If you’ve seen any of my art, you already know that I tend toward the macabre and weird. But I’m also attracted to whimsical medieval art. I love deep diving through internet archives of ancient manuscripts, just to bathe my eyes in the luscious colors, gorgeous calligraphy, and little surprises in the margins. When I come across something subversive like a 15th Century Bible that has doodles of a monk farting or a fish with feet (can anyone say Darwin?), I get endorphins for days.
I’m also fortunate enough to live near the Art Institute of Chicago, where you’ll find an enormous altarpiece from 1396 featuring these sheep. It’s vibrant and alive and endearing. I mean, look at those sheep! Sheep butting heads. Sheep milling about. Sheep nibbling from trees. I love them so much I want to recreate them somehow. Paint? Embroidery? Ooooo, or maybe felting!! I get a rush just thinking about the possibilities. The first time I stood in front of this altarpiece, just taking in the details and feeling the inspiration to create, my follow-up thought was: no, you can’t make those. It's not on brand.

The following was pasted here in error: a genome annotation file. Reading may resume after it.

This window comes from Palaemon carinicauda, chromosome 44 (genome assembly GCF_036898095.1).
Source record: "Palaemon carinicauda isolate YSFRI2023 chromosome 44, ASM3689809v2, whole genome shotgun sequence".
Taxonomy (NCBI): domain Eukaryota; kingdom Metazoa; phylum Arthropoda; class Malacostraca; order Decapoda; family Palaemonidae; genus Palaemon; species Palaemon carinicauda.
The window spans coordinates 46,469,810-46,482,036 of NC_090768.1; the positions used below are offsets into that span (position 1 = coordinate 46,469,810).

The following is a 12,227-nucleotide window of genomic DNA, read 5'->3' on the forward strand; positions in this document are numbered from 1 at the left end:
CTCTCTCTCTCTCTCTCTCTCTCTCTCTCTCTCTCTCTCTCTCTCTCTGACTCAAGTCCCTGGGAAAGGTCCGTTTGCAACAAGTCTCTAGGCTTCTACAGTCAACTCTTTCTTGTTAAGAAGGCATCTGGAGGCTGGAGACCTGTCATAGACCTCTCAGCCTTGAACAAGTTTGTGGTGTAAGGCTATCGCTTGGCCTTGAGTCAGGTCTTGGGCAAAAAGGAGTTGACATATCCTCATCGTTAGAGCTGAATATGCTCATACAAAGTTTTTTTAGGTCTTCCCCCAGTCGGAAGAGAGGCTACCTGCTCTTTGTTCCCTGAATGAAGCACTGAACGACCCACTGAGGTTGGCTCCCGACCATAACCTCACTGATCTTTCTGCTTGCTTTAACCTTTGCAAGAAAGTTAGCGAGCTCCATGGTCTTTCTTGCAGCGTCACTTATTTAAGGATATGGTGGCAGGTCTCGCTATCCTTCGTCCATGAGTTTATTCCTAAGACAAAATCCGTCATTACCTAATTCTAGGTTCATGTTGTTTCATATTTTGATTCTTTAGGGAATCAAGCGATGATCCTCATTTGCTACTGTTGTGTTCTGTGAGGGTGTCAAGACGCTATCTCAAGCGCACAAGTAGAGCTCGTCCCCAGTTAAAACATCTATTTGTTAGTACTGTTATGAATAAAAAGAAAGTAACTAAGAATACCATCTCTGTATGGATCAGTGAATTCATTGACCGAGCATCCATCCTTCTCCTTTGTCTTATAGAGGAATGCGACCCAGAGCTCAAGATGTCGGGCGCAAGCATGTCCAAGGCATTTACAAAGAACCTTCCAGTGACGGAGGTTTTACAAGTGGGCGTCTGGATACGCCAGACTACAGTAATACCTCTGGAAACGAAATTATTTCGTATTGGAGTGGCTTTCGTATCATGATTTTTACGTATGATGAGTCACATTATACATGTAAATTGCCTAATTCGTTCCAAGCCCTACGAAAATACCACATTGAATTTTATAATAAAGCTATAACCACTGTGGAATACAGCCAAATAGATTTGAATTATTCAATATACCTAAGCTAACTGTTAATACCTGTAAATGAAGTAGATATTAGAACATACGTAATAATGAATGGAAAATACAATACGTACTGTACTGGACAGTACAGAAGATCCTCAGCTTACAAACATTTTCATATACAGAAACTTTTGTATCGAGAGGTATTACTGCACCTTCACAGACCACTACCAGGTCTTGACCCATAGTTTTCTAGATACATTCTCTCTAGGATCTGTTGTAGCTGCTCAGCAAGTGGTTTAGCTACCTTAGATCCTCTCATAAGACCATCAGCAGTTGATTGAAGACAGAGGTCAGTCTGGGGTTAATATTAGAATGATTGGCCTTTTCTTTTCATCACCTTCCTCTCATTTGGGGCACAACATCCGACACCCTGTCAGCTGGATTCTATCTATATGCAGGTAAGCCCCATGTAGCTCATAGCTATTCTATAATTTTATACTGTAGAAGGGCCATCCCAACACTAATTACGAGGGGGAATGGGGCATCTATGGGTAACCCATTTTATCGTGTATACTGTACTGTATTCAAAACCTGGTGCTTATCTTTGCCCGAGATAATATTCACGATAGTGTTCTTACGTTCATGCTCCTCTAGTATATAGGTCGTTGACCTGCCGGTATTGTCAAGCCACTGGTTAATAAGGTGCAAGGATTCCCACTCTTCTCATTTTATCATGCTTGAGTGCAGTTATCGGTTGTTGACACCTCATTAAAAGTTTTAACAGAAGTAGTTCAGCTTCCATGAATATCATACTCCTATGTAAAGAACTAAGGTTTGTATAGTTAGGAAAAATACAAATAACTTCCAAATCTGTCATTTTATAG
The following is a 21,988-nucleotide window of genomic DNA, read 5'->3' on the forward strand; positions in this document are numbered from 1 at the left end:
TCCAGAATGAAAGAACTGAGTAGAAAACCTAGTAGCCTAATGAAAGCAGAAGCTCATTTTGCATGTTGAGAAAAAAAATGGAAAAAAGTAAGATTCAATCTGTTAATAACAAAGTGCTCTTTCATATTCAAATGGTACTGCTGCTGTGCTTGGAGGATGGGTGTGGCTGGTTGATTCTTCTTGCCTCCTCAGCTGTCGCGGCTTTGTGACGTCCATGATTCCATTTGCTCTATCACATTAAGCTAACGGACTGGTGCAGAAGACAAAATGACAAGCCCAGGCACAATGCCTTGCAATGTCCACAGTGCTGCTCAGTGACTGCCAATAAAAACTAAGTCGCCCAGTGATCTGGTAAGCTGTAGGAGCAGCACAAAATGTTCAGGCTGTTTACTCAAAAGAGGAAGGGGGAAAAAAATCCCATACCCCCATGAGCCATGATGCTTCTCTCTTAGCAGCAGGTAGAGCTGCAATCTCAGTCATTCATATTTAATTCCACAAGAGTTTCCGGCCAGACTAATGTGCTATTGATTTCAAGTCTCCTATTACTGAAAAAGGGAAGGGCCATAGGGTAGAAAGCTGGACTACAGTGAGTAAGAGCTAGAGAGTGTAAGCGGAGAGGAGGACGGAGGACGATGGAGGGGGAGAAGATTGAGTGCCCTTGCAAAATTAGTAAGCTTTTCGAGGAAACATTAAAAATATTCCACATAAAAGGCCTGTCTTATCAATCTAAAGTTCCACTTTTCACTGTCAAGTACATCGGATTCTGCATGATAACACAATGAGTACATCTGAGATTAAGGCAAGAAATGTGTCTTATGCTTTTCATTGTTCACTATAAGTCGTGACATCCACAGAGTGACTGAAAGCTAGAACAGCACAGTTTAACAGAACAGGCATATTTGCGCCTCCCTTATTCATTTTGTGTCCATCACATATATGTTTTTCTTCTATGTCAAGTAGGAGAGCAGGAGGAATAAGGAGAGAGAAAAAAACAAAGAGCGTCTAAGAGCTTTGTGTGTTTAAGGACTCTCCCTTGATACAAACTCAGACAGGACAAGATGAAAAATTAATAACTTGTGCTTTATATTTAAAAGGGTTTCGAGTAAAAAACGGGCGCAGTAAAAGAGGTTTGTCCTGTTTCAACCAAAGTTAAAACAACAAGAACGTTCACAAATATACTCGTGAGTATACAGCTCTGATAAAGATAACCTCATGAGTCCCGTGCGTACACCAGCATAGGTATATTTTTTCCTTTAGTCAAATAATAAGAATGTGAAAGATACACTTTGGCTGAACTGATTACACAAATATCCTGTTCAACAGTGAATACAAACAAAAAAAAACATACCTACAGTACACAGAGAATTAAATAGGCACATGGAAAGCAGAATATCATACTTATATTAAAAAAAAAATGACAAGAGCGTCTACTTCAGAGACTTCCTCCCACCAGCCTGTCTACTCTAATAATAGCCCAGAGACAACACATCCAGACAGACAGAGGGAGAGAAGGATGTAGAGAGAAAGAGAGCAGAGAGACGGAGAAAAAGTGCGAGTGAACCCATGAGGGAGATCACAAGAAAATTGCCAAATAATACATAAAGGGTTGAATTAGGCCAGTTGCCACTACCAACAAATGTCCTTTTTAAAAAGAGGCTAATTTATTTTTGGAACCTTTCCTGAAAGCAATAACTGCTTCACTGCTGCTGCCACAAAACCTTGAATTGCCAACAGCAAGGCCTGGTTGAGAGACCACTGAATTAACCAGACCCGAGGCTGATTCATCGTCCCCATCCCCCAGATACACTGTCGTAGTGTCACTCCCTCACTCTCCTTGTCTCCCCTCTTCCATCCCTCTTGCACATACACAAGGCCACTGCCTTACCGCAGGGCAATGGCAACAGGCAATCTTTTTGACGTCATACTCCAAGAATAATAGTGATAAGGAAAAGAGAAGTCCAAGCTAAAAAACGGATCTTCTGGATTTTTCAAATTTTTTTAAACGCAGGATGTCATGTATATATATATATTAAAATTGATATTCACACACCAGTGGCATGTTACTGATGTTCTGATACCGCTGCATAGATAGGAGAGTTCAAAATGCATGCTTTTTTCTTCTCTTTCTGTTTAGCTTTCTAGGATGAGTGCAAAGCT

Brand is an essential component of any successful business. Google it and you’ll be rewarded with hundreds of articles, classes, and videos about branding. As a small business owner, I know I need to create and build a consistent brand so my art is recognizable and cohesive.
But at some point, the concept of brand needs to be questioned. It has deep roots in capitalism, where everything we do is judged by its commercial viability or monetary value. We feel guilty for resting. Or playing. Or trying something new. We squash any impulse to do or be something that isn’t marketable or bringing in money. To which I say: fuck that capitalist bullshit. I will not be ruled by capitalism. I will not reduce my art to only that which can be sold. I reject the notion that playing with sheep is a waste of time and effort.
In other words, get ready. This curator of the macabre is preparing to tackle cute.
By the by, this altarpiece was commissioned in 1396 by a rich Castilian statesman named Pedro Lopez de Ayala in order to “honor the Virgin and perpetuate the memory of himself and his family.” The altarpiece covered an entire wall of his family chapel and includes images of himself and his wife. Ohmygod. Don’t you just love the ego?